I had it saved on my laptop. I had it on my best friend's computer. I had it on a CD. I had it on a Zip disk. I had it on my external hard disk. I uploaded it to YouTube. I even attached it to an email and sent it to myself. I was screening my very first short film in class on that day.
Nothing was going to go wrong.
As a film buff, I always had this fear that if I ever try my hand at making a movie, I might be bad at it. I had a history of trying something new for the first time, even something I looked forward to, and discovering that it just wasn’t for me: driving, basketball, knitting and Mario Kart.
So on that day, when I pressed play on the Quicktime player in front of the the Video Production class, I believed how my classmates’ reacted to my movie was going to determine whether or not I was destined to make films.
At 23, I had never touched a movie camera until that point. My family didn’t even have a camcorder like other families that could send clips of children and pets getting hurt to America's Funniest Home Videos. 10 years ago we didn’t have phones that can record high quality movie clips like we do now. Steve Jobs had just announced the first generation iPhone on the 9th of January and it wouldn't be available for purchase until June. At the time, the only cameras that could film HD footage were big and expensive. This class was my first chance, and it could have been my only chance. Armed with only my desperate need to not be terrible and the knowledge that the red button means record, I went all in.
My movie was about a boy who had to sneak into his teacher's office and slip in his late homework without her noticing. I didn’t know about the 180-degree rule, dramatic irony, Hitchcock’s bomb under the table theory, the Kuleshov Effect or the three roadblocks; I just wanted the audience to root for my main character to not get caught by his teacher. My classmates’ faces while watching my movie were hard to read. Only a few close friends and the professor actually praised my movie. The responses that I got were not, “Wow, that was really good,” but more like, “Wow, you are really serious about making movies”. Later that day, I got calls and emails from people asking to see my movie. Someone must have spread the word about it. The word was not that my movie was fantastic, it was just something people should see.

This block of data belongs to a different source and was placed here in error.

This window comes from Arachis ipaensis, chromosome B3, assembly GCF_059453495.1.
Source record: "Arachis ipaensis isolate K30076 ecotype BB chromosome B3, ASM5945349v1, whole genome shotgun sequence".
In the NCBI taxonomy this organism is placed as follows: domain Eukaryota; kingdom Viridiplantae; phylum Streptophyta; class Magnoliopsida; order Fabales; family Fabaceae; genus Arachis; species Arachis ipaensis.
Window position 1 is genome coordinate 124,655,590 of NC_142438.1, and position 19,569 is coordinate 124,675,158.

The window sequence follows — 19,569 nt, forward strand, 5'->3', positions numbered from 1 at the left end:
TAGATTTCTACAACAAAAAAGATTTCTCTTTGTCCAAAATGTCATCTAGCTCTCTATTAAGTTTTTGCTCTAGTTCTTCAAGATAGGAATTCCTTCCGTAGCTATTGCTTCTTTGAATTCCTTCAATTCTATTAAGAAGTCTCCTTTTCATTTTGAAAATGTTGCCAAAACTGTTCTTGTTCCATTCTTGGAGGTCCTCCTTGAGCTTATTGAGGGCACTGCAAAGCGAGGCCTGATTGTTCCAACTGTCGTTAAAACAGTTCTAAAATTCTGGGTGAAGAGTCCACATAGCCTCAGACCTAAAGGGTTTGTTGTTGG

The school I went to was not a film school. Most people just took this video production class, which fulfilled a curriculum requirement, and then went on to do something else. So when I came along and put in an uncommon amount of effort, I stood out. And people started asking me my plan for my next movie. I don’t think they thought it was going to be good. Some probably hoped that I would fuck it up (and I did). I think that they noticed my passion for filmmaking, and they just wanted to see the fruit of that passion.
Ten years later, one of my film students messaged me asking to drop my film class and start over next semester. His first movie was done but he didn’t want me to see it. I asked him why, and he admitted that he didn’t want me to think he doesn’t have a talent for filmmaking. He planned so much, but everything went wrong. So I told him about how 10 years ago, when I screened my first movie, I was afraid that its reception was going to determine whether I was going to become a filmmaker. But in the end, it was never about being perfect or great right from the start. Whether or not your last movie was well received, it’s your passion for the craft that will keep you going, keep the audiences coming, and keep pushing you to become better.
Panasit Chaiyanan is a graphic designer and a filmmaker. He shamelessly told people that he grew up in Washington DC, but in truth, it was a nearby boring city called Silver Spring, Maryland. He was coerced into getting a Master of Science in Design Management at School of Architecture and Design, King Mongkut University of Technology Thonburi. His GPA was 4.0, and it meant nothing. He now spends most of his time at Assumption University mastering the art of telling his students their movies are bad without hurting their feelings.
Panasit encourages you to learn more about the Foundation for Children in Thailand. The FFC provides children with shelter, care and education, supporting their emotional and physical needs. Donations can be made by emailing email@example.com.